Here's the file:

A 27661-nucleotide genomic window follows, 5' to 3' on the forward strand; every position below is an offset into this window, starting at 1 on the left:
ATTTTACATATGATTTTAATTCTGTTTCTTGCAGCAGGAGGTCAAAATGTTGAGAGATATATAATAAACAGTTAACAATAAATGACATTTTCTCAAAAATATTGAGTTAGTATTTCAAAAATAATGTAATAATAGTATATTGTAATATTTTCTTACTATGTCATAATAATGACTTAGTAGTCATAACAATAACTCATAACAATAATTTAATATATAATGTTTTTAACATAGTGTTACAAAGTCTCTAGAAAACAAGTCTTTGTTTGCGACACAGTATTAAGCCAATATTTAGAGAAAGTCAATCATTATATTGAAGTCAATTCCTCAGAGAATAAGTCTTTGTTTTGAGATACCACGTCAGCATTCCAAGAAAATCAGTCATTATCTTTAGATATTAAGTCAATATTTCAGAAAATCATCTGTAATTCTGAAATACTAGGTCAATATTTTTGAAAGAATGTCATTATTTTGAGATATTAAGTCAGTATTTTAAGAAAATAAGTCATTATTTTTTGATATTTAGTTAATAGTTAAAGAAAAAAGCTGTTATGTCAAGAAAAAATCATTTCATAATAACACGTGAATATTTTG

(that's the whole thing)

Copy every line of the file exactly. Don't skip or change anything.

A 27661-nucleotide genomic window follows, 5' to 3' on the forward strand; every position below is an offset into this window, starting at 1 on the left:
ATTTTACATATGATTTTAATTCTGTTTCTTGCAGCAGGAGGTCAAAATGTTGAGAGATATATAATAAACAGTTAACAATAAATGACATTTTCTCAAAAATATTGAGTTAGTATTTCAAAAATAATGTAATAATAGTATATTGTAATATTTTCTTACTATGTCATAATAATGACTTAGTAGTCATAACAATAACTCATAACAATAATTTAATATATAATGTTTTTAACATAGTGTTACAAAGTCTCTAGAAAACAAGTCTTTGTTTGCGACACAGTATTAAGCCAATATTTAGAGAAAGTCAATCATTATATTGAAGTCAATTCCTCAGAGAATAAGTCTTTGTTTTGAGATACCACGTCAGCATTCCAAGAAAATCAGTCATTATCTTTAGATATTAAGTCAATATTTCAGAAAATCATCTGTAATTCTGAAATACTAGGTCAATATTTTTGAAAGAATGTCATTATTTTGAGATATTAAGTCAGTATTTTAAGAAAATAAGTCATTATTTTTTGATATTTAGTTAATAGTTAAAGAAAAAAGCTGTTATGTCAAGAAAAAATCATTTCATAATAACACGTGAATATTTTG